Solar Phone Charger Aims At The Poor

Noting that “500 million of the world’s cell phone owners have no access to electricity,” a Hong Kong and Denver-based company is touting its solar-power charging panels as specially designed to remain affordable and viable “to users who live in off-grid, often impoverished regions of the world.”

Nokero International said its two new panels remove cost in part by having no battery. The 1-watt P101 can directly charge a typical cell phone in three hours, the company said, while the 2-watt P102 powers up a similar phone in 1.5 hours. The pocket-sized panels are USB compatible and come with phone adapters, but if you’re looking to charge a smart phone, nope, look elsewhere. You’re not the customer Nokero is focused on with these products, as it attempts to differentiate itself in the crowded solar-charger market.

image via Nokero International

“We’ve heard stories of villagers traveling by foot and by boat, sometimes for days, to reach a place where they can charge their phones,” Nokero founder Steve Katsaros said. “In other places, people pay exorbitant prices to have their phones charged by vendors who use diesel generators and car batteries.”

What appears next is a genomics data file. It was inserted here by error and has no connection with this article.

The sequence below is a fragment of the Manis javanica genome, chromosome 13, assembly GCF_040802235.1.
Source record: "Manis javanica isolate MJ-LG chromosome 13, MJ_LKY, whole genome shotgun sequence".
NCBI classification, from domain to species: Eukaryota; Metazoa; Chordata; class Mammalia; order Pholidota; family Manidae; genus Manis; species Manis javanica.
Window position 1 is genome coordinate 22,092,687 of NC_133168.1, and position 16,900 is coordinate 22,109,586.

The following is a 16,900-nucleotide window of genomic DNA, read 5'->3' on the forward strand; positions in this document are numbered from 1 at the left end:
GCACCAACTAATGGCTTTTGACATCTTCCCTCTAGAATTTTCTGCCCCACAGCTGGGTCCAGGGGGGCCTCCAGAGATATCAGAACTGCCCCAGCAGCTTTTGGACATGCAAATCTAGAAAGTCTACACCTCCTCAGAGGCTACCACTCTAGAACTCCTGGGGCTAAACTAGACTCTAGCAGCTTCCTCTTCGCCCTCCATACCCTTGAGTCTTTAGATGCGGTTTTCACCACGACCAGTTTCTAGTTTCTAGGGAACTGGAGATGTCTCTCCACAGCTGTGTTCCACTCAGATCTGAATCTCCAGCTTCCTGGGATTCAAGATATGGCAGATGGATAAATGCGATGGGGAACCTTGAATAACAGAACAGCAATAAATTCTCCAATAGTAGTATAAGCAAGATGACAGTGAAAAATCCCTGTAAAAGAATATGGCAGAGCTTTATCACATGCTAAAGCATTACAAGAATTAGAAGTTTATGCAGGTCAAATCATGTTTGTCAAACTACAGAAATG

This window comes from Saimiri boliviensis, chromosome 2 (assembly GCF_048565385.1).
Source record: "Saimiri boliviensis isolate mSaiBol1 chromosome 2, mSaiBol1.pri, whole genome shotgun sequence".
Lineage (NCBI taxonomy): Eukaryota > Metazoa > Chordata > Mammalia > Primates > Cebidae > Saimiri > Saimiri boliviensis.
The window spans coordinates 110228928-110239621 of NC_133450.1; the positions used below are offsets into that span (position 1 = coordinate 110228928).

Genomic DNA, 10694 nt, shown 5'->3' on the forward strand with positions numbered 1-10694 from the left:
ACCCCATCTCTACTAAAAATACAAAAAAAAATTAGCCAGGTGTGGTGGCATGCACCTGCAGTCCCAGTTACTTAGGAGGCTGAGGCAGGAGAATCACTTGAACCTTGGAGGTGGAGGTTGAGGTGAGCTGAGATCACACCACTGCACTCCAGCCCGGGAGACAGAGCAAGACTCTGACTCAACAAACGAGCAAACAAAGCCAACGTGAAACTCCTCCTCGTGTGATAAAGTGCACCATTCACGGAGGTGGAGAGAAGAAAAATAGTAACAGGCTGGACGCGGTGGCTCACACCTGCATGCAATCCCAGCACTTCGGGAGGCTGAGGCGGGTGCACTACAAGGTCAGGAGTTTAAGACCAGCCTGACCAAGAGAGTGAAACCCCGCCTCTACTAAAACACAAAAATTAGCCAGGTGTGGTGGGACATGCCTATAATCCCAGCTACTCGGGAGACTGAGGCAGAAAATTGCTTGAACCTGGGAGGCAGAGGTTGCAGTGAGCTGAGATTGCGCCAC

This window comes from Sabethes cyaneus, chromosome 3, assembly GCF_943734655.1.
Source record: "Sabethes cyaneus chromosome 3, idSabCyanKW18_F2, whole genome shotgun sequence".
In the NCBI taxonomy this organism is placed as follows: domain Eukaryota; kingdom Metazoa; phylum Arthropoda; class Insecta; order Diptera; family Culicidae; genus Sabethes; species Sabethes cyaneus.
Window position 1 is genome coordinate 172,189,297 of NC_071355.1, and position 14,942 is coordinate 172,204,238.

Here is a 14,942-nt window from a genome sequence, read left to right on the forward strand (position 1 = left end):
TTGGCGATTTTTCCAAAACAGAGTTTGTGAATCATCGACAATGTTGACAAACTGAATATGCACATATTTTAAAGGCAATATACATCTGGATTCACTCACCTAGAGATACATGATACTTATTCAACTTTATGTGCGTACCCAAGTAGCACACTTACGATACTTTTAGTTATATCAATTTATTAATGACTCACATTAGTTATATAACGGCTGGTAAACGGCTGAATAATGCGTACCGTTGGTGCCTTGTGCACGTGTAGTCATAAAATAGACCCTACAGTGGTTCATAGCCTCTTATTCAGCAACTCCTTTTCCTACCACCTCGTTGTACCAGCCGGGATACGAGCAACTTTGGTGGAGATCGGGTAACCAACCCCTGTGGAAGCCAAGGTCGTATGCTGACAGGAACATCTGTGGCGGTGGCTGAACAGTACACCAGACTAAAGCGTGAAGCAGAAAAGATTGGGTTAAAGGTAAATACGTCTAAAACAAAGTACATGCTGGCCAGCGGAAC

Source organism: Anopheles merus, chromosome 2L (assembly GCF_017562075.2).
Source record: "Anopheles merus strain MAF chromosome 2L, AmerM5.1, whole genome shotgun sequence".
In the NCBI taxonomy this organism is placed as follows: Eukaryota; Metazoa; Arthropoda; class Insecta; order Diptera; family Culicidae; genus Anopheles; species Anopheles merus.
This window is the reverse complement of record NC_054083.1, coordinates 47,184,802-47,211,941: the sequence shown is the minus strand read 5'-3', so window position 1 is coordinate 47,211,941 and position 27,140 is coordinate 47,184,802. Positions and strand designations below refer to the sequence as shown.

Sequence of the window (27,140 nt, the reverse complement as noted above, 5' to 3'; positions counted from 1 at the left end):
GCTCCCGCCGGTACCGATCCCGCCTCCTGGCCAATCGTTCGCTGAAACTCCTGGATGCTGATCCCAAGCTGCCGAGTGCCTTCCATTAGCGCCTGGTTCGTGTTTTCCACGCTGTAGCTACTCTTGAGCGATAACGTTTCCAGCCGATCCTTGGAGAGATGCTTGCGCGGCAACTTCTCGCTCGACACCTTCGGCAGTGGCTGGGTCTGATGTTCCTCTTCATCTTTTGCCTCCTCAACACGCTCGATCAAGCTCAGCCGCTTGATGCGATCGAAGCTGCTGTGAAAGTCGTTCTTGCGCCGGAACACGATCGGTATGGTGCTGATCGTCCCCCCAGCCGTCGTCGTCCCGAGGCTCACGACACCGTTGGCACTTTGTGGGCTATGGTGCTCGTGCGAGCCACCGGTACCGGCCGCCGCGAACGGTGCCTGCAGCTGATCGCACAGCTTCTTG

So, what do these panels go for? On the Nokero website, the P101 is offered at $29, while the more powerful P102 is priced at $49. Nokero notes, however, that “these ‘sample-only’ prices are well above the target MSRP for the product as it goes to market.”

Sports columnist, newspaper desk guy, website managing editor, wine-industry PR specialist, freelance writer—Pete Danko’s career in media has covered a lot of terrain. The constant along the way has been a fierce dedication to knowing the story and getting it right. Danko's work has appeared in Wired, The New York Times, San Francisco Chronicle and elsewhere.